Lawmaker takes interest in car-title, payday loans
August 4, 2006 - Hampton Roads, Virginia
Last month, Del. Glenn Oder sat down with a car-title loan officer to find out how many ways he could get fleeced.
To be fair, Oder doesn't characterize it as a fleecing. He considers it more of a fact-finding mission.
The Republican from Newport News did so because he plans to champion bills curtailing car-title and payday lending in this state. He's concerned that increasing numbers of desperate Virginians face financial ruin at the hands of loan companies offering quick cash at crushing interest rates.
So he put his own car on the block -- hypothetically speaking.
"If I was going to get a loan," he told the loan officer, "I'd like to know more about the process."
True to form, the guy lowballed him on the car's value, then offered him an annual interest rate in the triple digits.
"My immediate impression of that was, there's a lot of value left on the table," Oder says. "It was pretty clear where this was headed."
About that time, Oder resurrected his bill to restrict payday loans. He's working on another bill to restrict title loans.
A similar payday loan bill died a painful death in the House this year, but Oder believes he has the support now to get it passed in 2007.
The bill would limit an individual to a total of three outstanding payday loans, for a total indebtedness of $1,500. It would also build a statewide database to track loan activity.
Basically, the bill would stop consumers from taking on too many of these egregious loans at one time -- not make the loans any less egregious.
It's not perfect, but it's a start. And, as Oder noted, anything can happen in the sausage factory of state government -- even, perhaps, capping annual interest rates to a fraction of the 360 percent or more that ensnares many desperate Virginians in a bear-trap of debt.
Oder sounds like a guy who empathizes with folks who need a last-ditch, short-term loan for medicine or rent or food, and just can't get it elsewhere. He also recognizes the risks.
"There's no doubt this is swimming in very, very deep water. With an undercurrent," Oder says. "I can see where it fills a need in the marketplace. Philosophically, while I wish this wasn't here, while it is here it clearly needs to be regulated."
Oder told me this Wednesday after he read my column warning the General Assembly that it was hell-bound for failing to protect Virginians from legalized loan sharks. He wanted me to know -- and I concur -- that not all immortal souls in Richmond are at risk.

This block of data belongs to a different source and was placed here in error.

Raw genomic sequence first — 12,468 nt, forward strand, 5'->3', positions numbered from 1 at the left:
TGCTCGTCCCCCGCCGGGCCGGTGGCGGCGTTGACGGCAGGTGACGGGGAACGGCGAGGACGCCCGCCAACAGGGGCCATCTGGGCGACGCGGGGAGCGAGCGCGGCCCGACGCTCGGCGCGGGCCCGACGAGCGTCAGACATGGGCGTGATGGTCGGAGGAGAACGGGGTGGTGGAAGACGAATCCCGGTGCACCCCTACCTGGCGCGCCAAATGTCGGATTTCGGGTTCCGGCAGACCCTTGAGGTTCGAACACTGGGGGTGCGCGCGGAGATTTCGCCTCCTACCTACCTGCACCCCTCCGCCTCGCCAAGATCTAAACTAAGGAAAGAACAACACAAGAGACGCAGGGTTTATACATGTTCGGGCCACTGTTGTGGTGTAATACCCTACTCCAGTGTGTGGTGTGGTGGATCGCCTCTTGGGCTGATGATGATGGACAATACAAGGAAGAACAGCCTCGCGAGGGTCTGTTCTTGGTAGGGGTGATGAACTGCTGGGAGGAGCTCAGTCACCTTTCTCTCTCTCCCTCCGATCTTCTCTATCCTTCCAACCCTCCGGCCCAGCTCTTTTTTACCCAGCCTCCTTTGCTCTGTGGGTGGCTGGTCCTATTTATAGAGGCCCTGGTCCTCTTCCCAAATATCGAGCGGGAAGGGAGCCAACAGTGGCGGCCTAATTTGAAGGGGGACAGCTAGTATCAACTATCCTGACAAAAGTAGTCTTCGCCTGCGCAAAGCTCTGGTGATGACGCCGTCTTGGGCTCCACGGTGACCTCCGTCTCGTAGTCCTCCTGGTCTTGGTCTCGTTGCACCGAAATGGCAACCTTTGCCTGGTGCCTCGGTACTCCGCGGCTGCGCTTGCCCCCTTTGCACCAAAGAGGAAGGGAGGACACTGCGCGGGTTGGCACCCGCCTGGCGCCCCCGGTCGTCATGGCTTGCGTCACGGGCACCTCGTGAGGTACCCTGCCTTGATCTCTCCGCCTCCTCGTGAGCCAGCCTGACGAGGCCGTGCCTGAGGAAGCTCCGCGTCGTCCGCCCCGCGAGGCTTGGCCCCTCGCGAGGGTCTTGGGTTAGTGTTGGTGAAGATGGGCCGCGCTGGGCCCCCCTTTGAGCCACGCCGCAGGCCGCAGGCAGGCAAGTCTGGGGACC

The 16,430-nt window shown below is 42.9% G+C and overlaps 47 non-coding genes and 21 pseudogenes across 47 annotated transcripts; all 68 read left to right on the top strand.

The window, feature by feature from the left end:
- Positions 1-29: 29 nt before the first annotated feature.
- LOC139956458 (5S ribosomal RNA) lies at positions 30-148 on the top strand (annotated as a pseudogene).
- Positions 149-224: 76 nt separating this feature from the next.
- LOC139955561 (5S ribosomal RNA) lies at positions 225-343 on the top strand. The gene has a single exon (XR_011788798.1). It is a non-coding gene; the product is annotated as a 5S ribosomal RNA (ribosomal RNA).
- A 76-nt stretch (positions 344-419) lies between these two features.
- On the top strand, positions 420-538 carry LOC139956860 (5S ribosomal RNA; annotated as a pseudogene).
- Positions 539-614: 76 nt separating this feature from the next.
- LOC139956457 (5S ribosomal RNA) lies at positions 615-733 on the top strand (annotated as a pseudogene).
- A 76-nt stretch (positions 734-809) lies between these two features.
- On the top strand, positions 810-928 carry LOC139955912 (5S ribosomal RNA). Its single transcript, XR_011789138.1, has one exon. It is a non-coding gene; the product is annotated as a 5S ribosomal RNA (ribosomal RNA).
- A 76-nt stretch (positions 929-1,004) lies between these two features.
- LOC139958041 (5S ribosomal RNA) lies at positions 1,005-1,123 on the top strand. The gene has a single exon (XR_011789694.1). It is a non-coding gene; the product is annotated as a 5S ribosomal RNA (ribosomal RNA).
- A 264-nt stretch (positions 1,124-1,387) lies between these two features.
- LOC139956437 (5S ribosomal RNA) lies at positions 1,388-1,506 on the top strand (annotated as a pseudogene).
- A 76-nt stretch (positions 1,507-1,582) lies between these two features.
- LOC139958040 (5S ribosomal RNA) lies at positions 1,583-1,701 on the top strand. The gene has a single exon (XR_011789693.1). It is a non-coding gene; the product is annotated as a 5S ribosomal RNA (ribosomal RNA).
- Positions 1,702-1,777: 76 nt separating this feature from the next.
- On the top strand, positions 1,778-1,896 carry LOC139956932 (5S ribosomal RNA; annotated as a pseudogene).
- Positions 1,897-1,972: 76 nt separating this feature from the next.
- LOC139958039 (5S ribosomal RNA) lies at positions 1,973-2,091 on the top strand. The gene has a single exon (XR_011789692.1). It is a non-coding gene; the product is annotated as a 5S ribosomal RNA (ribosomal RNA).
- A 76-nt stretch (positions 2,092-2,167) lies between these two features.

But while Oder tackles the problem from the demand side, legislators must also tackle it from the supply side.
Cap those damnable interest rates. Let the sharks know that low-income Virginians aren't for sale anymore, no matter how lucrative the campaign contribution.
Who knew it would be such a tough sell?
Del. Harvey Morgan, R-Middlesex, sponsored a bill last session to cap rates at 36 percent. It couldn't make it past a House subcommittee.
It was Morgan who authored the bill several years ago that ushered payday and car-title lenders into the state in the first place. By last December, as evidence mounted of the havoc such loans were wreaking, Morgan declared, "I'm not sure we did the right thing."
Morgan can do the right thing now and push his bill hard come January.
His colleagues should do the right thing and approve it.
Can't be done?
Florida, for instance, capped APRs for title loans at 30 percent for the first $2,000. Amounts between $2,000 and $3,000 top out at 24 percent. Any amount over $3,000 is capped at 18 percent.
The rate for title loans in Florida used to be 22 percent a month, says Bob Tedcastle, bureau chief of the state Office of Financial Regulation. Legislators tried and failed for years to lower it. Finally, in 2000, they succeeded.
Virginia lawmakers can see how Florida's law works by going online to the Florida attorney general's Web site for the document called "How to Protect Yourself: Title Loans."
As the site explains, if you borrow $1,000 in Florida and pay it off in 30 days, you owe $1,000 plus $25. If you pay it off after a year, you owe $1,000 plus up to $300.
Compare that to the Virginia woman profiled in Sunday's Daily Press who borrowed $2,950 against her car. Ten months later, her debt exploded to more than $12,500.
These are the wolves that Virginia lawmakers sicced on their own constituents.
Many lawmakers did so unwittingly. Others weren't so naive.
Later this month, Oder plans to confer on his payday bill with the Virginia Interfaith Center for Public Policy, a nonprofit advocacy group active on this issue.
In October, Morgan plans hearings in Richmond for testimony on payday and title lending.
The mission is clear and the proselytizing has begun.
Good news, senators and delegates: salvation is at hand.
Daily Press, Tamara Dietrich, Staff Columnist
Related Stories - Virginia
- Who would span the payday lending gap? [December 17, 2006]
- Payday loan measure killed in committee [December 6, 2006]
- Avoid the loan sharks [December 4, 2006]
- Virginia delegates push payday loan reforms [October 7, 2006]
- The Payday Mayday: Faith communities join to curb predator practices [September 22, 2006]
- Virginia trying to set spending limits [August 13, 2006]
- Lawmaker takes interest in car-title, payday loans [August 4, 2006]
- Virginia payday loan reform is past due [May 24, 2006]
- Norfolk aims to curb number of payday lenders [May 16, 2006]
- Payday lending now has 1 billion dollar foothold in Virginia [May 4, 2006]
- Military loses to payday lenders [February 20, 2006]
- Payday-lending bill is pulled [February 14, 2006]
- Payday-loan repeal sought [January 26, 2006]
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